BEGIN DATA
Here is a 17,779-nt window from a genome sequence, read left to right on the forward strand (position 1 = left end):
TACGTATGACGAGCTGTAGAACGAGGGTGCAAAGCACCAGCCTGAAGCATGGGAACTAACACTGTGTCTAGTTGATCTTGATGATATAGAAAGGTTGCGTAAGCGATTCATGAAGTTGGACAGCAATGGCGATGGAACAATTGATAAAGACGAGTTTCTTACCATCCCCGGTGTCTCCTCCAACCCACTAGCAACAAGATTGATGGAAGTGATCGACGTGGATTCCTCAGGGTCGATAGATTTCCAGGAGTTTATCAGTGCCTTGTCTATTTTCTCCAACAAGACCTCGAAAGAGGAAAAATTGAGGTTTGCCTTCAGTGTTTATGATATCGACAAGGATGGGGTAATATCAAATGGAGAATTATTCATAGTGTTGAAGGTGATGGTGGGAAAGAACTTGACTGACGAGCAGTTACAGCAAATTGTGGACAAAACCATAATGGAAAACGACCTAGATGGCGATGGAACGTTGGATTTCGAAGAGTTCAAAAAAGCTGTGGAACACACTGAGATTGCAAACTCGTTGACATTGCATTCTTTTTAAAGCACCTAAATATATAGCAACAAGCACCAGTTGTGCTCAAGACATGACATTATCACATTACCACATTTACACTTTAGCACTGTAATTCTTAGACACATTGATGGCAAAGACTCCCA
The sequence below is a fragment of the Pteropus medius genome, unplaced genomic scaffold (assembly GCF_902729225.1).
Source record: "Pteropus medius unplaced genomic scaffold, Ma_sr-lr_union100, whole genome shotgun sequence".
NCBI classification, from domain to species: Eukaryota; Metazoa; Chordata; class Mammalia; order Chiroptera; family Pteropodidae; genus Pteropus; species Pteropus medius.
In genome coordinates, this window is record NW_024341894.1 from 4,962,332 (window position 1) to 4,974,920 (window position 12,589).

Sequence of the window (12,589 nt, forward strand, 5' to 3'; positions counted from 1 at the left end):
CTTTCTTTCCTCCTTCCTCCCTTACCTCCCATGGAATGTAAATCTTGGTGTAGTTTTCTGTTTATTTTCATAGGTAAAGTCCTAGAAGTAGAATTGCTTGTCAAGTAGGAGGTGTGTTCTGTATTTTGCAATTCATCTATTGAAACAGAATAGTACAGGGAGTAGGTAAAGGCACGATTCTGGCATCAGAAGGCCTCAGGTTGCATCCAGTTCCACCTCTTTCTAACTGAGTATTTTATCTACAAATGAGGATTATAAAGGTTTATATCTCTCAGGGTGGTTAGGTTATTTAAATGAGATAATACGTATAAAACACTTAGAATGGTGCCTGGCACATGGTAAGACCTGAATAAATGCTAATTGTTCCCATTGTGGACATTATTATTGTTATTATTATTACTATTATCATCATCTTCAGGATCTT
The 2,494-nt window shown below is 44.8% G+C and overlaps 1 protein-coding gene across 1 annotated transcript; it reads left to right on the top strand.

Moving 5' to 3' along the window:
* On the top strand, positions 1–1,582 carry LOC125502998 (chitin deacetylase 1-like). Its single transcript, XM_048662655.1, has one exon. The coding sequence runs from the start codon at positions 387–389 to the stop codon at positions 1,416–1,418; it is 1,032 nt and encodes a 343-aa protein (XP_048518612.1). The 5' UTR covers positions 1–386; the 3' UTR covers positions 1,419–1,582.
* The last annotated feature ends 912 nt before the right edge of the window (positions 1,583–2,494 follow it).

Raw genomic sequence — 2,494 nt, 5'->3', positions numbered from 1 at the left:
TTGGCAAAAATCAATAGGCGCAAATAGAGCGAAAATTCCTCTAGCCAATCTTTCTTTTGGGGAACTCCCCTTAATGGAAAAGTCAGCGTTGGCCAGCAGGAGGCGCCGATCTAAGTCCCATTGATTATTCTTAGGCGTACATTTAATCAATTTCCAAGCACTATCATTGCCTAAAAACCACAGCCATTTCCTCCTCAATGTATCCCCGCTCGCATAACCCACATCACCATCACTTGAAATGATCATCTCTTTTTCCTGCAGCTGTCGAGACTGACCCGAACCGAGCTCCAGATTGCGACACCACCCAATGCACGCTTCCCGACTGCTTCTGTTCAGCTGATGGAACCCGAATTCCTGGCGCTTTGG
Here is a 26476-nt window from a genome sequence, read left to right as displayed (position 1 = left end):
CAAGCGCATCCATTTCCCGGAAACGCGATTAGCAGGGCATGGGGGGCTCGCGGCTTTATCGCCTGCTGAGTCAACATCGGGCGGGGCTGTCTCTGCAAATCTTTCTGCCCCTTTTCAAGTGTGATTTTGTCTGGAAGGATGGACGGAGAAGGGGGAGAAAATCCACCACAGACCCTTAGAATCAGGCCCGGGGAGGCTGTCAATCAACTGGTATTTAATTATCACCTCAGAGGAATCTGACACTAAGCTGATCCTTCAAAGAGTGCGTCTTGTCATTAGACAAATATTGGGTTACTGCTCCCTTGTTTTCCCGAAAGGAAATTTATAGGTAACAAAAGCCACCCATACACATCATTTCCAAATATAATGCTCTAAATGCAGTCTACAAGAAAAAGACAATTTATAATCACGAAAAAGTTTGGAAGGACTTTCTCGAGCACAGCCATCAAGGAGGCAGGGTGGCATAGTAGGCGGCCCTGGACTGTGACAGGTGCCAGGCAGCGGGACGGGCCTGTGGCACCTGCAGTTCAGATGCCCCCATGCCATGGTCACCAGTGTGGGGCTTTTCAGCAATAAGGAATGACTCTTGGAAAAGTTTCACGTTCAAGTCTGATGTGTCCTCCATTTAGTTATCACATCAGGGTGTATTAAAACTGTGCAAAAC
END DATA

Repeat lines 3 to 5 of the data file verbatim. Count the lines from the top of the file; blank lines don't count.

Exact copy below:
The sequence below is a fragment of the Pteropus medius genome, unplaced genomic scaffold (assembly GCF_902729225.1).
Source record: "Pteropus medius unplaced genomic scaffold, Ma_sr-lr_union100, whole genome shotgun sequence".
NCBI classification, from domain to species: Eukaryota; Metazoa; Chordata; class Mammalia; order Chiroptera; family Pteropodidae; genus Pteropus; species Pteropus medius.